Deutsche Telekom, Europe’s largest telecommunications company, has interesting approaches to innovation.
T-Labs takes a academic viewpoint in conducting R&D activities and works in cooperation with the Technical University of Berlin. Its office is located in a building of the University. Approximately there are 360 employees in the office; a half of them are Deutsche Telekom employees, the other half are the university personnel. Six professors are also permanently appointed to work there. It is an industry-university cooperative organization linked with close ties. One of the issues T-Labs is working on is how companies can add innovation to the existing technology at lower cost and faster.
In Creation Center, experts and users are closely involved in the research and analysis of the hidden needs and expectations of consumers. They support and carry out the concept-making of new services. Creation Center is a division of T-Labs. Most of the people involved in the projects are not in creative jobs, so the office space is designed to stimulate their inspiration and filled with fun items.
Each place takes their own role and method towards innovation. While T-Labs continuously propose and discuss all kinds of innovation, Creation Center works on the improvement of current projects, the process of design thinking and future scripts.
Founded: 1995（through privatization）
Revenue: €58.65 billion（in 2011）
Employees: 235,132（in 2011）
T-Labs: An innovation laboratory in cooperation with the Technical University of Berlin
Deutsche Telekom’s internal innovation laboratory, T-Labs, was founded in 2004. It is an industry-academia cooperative organization with the Technical University of Berlin. “Originally, Deutsche Telekom’s business organization was not quite set for innovation,” says Herman Hartenthaler, Senior Project Manager. In a commercial company, direct and obvious results are required even to the R&D department. Naturally, ideas and prototypes are not always to become final products. It is very difficult to bring out successful results constantly. However, by collaborating with the university and sharing the process in regards to R&D, they can achieve effective cost and equally effective speed. This combination of Deutsche Telekom’s technological strength and academic imput from the Technical University is what makes T-Labs exceptional.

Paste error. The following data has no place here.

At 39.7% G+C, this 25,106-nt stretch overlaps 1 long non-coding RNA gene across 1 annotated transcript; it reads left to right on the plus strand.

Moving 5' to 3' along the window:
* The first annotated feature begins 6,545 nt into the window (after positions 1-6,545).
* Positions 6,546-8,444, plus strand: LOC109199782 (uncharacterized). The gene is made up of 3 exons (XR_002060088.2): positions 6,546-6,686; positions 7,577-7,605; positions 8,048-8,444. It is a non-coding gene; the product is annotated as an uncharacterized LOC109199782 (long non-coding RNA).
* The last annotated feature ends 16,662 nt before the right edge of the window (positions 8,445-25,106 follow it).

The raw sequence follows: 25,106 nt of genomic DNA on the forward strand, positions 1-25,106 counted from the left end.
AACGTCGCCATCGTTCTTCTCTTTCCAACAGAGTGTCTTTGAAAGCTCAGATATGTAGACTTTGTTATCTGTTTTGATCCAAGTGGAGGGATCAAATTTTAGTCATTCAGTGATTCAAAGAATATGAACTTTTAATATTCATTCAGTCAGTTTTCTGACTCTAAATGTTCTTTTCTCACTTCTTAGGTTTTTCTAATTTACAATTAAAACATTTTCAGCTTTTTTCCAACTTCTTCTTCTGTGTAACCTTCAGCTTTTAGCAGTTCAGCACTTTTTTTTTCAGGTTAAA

Projects are mostly related to Deutsche Telekom’s business departments. One of the ongoing projects is the development of inflight mobile phone call technology. Another is the development of a 200-channel home internet TV service.
Most of the projects are brought in from Deutsche Telekom, but anyone who has an idea can make a proposal. Proposals can also come from the university. Each week, the T-Lab staff get together to discuss the pros and cons of ideas, business models and cost. The final decision as to whether the idea will be taken on as a project is made by the Deutsche Telekom’s business team. “About 20 to 25 percent of our budget are used for high-risk study,” Mr. Hartenthaler says. This is to develop the organization beyond its current state and further in the market.
There are about 360 employees in the office; a half belongs to Deutsche Telekom, and another to the Technical University of Berlin. In the workspace, desk-sharing is common so people can choose wherever they want and need to work and this makes collaboration smoother. With the excellent network functions from lighting level to telephone diversion, the staff can create the best working environment for themselves everywhere in the office. The cafeteria, the kitchen and the living room are to encourage communication among the staff who have different backgrounds. A new idea for innovation can often be born out of spontaneous communication.
The building shape looks something like a ship, while the office design uses a boat motif.
Senior Program Manager
Creation Center: Creating Concepts from the Users’ Viewpoint
Creation Center is a division of T-Labs, Telecom Innovation Labs. T-Labs takes mainly technology-orientated approach, while its division, Creation Center takes user-orientated approach. Users and outside partners are invited to join in collaborations. Together, they work out the hidden needs of today’s users and apply the results to the product development.
Most of the projects here are based on the issues brought in by the Deutsche Telekom managers. One example of the issues proposed to Creation Center is how to make the address book function of mobile phones more user friendly. The manager approaches the Creation Center team with a concrete innovation request. The team then customizes and conducts a design thinking process according to the briefing in close collaboration with the managers.